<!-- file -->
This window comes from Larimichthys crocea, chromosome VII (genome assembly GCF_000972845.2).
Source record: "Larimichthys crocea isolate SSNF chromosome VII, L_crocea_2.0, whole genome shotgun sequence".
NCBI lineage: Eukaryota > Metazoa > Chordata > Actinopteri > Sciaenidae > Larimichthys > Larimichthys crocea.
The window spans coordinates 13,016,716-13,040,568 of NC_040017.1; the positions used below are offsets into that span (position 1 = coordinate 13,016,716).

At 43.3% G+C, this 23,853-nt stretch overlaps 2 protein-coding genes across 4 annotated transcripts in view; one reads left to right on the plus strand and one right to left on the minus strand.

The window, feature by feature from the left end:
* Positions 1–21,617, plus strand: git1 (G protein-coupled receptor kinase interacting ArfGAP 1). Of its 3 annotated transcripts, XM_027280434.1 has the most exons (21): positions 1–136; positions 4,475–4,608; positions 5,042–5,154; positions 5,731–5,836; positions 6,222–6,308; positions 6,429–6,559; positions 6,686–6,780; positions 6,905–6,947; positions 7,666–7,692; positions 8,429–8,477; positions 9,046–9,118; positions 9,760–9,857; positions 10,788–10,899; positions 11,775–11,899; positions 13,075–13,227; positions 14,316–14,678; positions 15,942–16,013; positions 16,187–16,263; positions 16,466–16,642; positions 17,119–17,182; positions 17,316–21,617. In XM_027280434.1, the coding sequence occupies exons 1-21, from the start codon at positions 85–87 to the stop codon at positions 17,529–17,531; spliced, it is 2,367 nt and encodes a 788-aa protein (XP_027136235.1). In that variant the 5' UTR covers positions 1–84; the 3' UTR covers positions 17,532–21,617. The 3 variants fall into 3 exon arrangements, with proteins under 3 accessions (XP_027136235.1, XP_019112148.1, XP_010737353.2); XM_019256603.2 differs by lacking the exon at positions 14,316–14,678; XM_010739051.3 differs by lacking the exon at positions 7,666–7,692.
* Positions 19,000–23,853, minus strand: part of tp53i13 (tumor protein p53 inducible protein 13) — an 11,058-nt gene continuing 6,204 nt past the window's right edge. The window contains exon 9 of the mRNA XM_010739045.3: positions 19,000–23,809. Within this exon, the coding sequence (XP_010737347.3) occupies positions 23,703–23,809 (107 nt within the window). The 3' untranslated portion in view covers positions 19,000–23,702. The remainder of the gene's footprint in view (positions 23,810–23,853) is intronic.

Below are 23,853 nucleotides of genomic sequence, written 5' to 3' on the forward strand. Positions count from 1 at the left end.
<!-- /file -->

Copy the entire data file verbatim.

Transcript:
This window comes from Larimichthys crocea, chromosome VII (genome assembly GCF_000972845.2).
Source record: "Larimichthys crocea isolate SSNF chromosome VII, L_crocea_2.0, whole genome shotgun sequence".
NCBI lineage: Eukaryota > Metazoa > Chordata > Actinopteri > Sciaenidae > Larimichthys > Larimichthys crocea.
The window spans coordinates 13,016,716-13,040,568 of NC_040017.1; the positions used below are offsets into that span (position 1 = coordinate 13,016,716).

At 43.3% G+C, this 23,853-nt stretch overlaps 2 protein-coding genes across 4 annotated transcripts in view; one reads left to right on the plus strand and one right to left on the minus strand.

The window, feature by feature from the left end:
* Positions 1–21,617, plus strand: git1 (G protein-coupled receptor kinase interacting ArfGAP 1). Of its 3 annotated transcripts, XM_027280434.1 has the most exons (21): positions 1–136; positions 4,475–4,608; positions 5,042–5,154; positions 5,731–5,836; positions 6,222–6,308; positions 6,429–6,559; positions 6,686–6,780; positions 6,905–6,947; positions 7,666–7,692; positions 8,429–8,477; positions 9,046–9,118; positions 9,760–9,857; positions 10,788–10,899; positions 11,775–11,899; positions 13,075–13,227; positions 14,316–14,678; positions 15,942–16,013; positions 16,187–16,263; positions 16,466–16,642; positions 17,119–17,182; positions 17,316–21,617. In XM_027280434.1, the coding sequence occupies exons 1-21, from the start codon at positions 85–87 to the stop codon at positions 17,529–17,531; spliced, it is 2,367 nt and encodes a 788-aa protein (XP_027136235.1). In that variant the 5' UTR covers positions 1–84; the 3' UTR covers positions 17,532–21,617. The 3 variants fall into 3 exon arrangements, with proteins under 3 accessions (XP_027136235.1, XP_019112148.1, XP_010737353.2); XM_019256603.2 differs by lacking the exon at positions 14,316–14,678; XM_010739051.3 differs by lacking the exon at positions 7,666–7,692.
* Positions 19,000–23,853, minus strand: part of tp53i13 (tumor protein p53 inducible protein 13) — an 11,058-nt gene continuing 6,204 nt past the window's right edge. The window contains exon 9 of the mRNA XM_010739045.3: positions 19,000–23,809. Within this exon, the coding sequence (XP_010737347.3) occupies positions 23,703–23,809 (107 nt within the window). The 3' untranslated portion in view covers positions 19,000–23,702. The remainder of the gene's footprint in view (positions 23,810–23,853) is intronic.

Below are 23,853 nucleotides of genomic sequence, written 5' to 3' on the forward strand. Positions count from 1 at the left end.